Undark: You’re a scientist, you talk about these datasets and policy based on evidence. So, is it working? You’ve given some very positive examples, but I wonder if the issue is just that when we turn on the TV, the news is terrible.
David Hemenway: No, things have gotten worse in the United States. More people are carrying guns, there’s more military weapons out there, gun ownership rates have increased a little bit. A lot of bad things are happening. Politically, it’s been very hard because one of our two parties is aligned with the gun lobby. So it’s hard. But what I would say, from a public health standpoint, is that there’s a lot of good things happening, but also, that there’s been so many successes in public health over the last 150 years.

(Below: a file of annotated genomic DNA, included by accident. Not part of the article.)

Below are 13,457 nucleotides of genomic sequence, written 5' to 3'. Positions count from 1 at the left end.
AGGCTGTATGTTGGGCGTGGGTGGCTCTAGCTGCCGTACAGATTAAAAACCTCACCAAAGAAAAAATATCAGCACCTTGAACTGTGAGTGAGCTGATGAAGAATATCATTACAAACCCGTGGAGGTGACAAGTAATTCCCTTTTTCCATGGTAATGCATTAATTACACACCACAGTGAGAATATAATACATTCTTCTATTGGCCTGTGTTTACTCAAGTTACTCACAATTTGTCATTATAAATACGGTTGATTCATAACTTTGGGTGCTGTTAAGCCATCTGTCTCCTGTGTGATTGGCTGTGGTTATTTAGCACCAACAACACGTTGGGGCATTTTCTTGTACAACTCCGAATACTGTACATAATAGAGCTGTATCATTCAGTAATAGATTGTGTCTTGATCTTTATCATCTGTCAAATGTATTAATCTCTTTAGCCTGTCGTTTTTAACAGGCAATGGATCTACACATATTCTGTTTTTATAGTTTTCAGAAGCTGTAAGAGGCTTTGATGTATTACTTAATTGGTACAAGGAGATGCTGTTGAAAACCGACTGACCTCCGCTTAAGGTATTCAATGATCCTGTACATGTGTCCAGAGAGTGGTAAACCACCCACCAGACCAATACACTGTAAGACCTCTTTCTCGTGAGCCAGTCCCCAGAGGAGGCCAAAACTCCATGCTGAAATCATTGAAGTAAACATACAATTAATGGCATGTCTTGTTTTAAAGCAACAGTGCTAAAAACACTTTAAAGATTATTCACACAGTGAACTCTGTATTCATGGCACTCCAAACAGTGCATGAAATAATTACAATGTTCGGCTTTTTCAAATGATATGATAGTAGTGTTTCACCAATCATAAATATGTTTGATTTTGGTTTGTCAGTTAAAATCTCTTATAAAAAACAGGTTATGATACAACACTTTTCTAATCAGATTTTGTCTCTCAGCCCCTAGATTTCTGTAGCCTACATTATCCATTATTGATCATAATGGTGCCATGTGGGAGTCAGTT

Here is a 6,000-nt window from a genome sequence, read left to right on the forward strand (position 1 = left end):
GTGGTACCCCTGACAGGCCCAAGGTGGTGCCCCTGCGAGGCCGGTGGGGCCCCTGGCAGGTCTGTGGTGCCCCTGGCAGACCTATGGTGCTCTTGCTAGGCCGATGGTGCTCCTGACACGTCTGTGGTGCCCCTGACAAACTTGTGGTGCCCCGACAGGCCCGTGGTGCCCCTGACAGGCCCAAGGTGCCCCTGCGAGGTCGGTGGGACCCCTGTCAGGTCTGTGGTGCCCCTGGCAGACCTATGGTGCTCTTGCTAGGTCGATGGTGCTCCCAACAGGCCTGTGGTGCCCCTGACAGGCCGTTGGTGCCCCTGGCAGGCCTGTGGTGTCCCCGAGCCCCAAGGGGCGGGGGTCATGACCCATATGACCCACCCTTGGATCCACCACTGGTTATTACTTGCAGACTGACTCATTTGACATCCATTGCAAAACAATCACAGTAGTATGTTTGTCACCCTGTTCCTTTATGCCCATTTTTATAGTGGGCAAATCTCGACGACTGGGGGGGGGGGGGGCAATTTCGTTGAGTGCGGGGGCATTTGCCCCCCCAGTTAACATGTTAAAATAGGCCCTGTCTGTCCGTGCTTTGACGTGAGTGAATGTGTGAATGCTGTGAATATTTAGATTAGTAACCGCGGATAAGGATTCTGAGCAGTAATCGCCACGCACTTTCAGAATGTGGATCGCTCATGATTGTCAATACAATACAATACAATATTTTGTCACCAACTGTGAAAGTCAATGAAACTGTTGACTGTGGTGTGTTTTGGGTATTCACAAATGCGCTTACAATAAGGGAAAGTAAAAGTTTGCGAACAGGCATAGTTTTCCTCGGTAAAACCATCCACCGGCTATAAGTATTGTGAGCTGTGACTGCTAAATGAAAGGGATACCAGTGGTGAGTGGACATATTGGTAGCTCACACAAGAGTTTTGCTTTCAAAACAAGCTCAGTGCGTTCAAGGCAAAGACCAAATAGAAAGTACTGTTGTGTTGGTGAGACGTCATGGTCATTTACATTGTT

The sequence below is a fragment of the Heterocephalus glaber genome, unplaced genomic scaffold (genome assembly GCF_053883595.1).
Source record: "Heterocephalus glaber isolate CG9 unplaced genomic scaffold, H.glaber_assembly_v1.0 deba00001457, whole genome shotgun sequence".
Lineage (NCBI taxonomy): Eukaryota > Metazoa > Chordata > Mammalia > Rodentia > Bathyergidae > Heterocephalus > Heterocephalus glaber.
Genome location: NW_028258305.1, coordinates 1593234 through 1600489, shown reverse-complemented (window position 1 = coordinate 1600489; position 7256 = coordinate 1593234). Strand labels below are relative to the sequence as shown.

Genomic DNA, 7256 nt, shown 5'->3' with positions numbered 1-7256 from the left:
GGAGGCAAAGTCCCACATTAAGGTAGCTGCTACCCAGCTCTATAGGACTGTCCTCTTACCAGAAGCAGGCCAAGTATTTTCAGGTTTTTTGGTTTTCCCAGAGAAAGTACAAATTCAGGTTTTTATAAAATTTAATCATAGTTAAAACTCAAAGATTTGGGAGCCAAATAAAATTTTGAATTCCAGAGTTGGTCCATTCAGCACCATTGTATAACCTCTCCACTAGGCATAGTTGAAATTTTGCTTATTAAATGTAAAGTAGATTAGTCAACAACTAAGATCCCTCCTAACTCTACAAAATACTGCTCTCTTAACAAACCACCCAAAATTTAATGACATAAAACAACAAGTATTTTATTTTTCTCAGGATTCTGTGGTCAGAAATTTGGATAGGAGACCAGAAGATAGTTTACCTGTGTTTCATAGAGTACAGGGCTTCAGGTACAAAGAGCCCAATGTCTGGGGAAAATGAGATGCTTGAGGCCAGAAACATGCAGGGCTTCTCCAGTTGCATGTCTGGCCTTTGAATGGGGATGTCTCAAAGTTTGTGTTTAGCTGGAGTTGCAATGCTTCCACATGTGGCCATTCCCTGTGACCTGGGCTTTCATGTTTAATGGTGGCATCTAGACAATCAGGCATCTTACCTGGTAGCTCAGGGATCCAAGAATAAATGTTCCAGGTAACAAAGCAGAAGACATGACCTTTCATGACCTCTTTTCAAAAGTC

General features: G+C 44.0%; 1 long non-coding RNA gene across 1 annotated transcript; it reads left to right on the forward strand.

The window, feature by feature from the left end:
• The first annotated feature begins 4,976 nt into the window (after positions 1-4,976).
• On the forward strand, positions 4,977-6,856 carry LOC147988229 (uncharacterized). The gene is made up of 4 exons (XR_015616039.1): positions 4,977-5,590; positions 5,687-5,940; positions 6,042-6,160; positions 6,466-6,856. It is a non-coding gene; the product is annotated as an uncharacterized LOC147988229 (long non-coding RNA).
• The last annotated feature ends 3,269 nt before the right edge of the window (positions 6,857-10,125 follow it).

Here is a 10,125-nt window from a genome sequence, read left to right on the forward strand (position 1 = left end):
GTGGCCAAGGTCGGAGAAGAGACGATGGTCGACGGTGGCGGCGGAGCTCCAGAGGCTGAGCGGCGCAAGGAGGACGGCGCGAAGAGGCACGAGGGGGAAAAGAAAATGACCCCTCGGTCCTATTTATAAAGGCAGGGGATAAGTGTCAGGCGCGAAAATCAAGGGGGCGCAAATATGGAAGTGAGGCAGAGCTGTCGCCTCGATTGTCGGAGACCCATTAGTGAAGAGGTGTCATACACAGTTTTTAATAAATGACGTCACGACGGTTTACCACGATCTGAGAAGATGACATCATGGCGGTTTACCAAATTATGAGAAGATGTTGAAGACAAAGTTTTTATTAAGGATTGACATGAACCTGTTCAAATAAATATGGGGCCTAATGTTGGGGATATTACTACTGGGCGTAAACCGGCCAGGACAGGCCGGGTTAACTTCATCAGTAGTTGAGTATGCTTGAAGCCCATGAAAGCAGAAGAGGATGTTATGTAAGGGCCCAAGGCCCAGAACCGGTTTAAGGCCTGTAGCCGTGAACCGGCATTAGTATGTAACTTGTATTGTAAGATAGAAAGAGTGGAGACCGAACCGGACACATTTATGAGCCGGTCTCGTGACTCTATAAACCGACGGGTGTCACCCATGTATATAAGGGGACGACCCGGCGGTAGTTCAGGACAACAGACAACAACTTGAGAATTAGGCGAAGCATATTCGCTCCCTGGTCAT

From the sanitation revolution in the 1800s, to immunizations, to the United States reducing smoking, you name it — there are so many good things. But all of these things took a long time. Even getting physicians to wash their hands took about 20 years before they would do that.
But people who believe in public health have pushed and pushed and pushed until suddenly things tip. It’s three steps forward, two steps back, but it’s always been, overall, this incredible movement toward having richer, happier lives.